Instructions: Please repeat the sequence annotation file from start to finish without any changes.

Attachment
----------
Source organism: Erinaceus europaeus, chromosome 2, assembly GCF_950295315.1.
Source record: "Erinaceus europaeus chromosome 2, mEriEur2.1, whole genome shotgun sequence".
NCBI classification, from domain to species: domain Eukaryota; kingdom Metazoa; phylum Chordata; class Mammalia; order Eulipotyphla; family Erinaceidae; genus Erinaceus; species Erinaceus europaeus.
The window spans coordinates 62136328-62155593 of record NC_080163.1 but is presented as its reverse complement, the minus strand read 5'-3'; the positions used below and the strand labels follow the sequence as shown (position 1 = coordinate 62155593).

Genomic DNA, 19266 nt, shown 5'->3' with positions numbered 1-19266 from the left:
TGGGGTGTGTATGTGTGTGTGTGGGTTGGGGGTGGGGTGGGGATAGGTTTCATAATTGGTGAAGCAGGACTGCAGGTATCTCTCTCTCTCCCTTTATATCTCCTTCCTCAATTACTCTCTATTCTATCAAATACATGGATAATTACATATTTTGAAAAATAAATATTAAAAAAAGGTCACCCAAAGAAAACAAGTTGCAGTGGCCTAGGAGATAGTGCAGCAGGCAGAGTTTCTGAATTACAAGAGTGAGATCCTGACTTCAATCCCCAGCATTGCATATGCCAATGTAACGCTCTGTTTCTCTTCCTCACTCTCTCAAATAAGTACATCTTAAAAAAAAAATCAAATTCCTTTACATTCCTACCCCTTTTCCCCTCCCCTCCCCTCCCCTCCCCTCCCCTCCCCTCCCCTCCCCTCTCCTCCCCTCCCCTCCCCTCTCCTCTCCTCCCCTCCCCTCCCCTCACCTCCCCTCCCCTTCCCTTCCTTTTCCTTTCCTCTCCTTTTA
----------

Source organism: Erinaceus europaeus, chromosome 2, assembly GCF_950295315.1.
Source record: "Erinaceus europaeus chromosome 2, mEriEur2.1, whole genome shotgun sequence".
NCBI classification, from domain to species: domain Eukaryota; kingdom Metazoa; phylum Chordata; class Mammalia; order Eulipotyphla; family Erinaceidae; genus Erinaceus; species Erinaceus europaeus.
The window spans coordinates 62136328-62155593 of record NC_080163.1 but is presented as its reverse complement, the minus strand read 5'-3'; the positions used below and the strand labels follow the sequence as shown (position 1 = coordinate 62155593).

Genomic DNA, 19266 nt, shown 5'->3' with positions numbered 1-19266 from the left:
TGGGGTGTGTATGTGTGTGTGTGGGTTGGGGGTGGGGTGGGGATAGGTTTCATAATTGGTGAAGCAGGACTGCAGGTATCTCTCTCTCTCCCTTTATATCTCCTTCCTCAATTACTCTCTATTCTATCAAATACATGGATAATTACATATTTTGAAAAATAAATATTAAAAAAAGGTCACCCAAAGAAAACAAGTTGCAGTGGCCTAGGAGATAGTGCAGCAGGCAGAGTTTCTGAATTACAAGAGTGAGATCCTGACTTCAATCCCCAGCATTGCATATGCCAATGTAACGCTCTGTTTCTCTTCCTCACTCTCTCAAATAAGTACATCTTAAAAAAAAAATCAAATTCCTTTACATTCCTACCCCTTTTCCCCTCCCCTCCCCTCCCCTCCCCTCCCCTCCCCTCCCCTCCCCTCTCCTCCCCTCCCCTCCCCTCTCCTCTCCTCCCCTCCCCTCCCCTCACCTCCCCTCCCCTTCCCTTCCTTTTCCTTTCCTCTCCTTTTA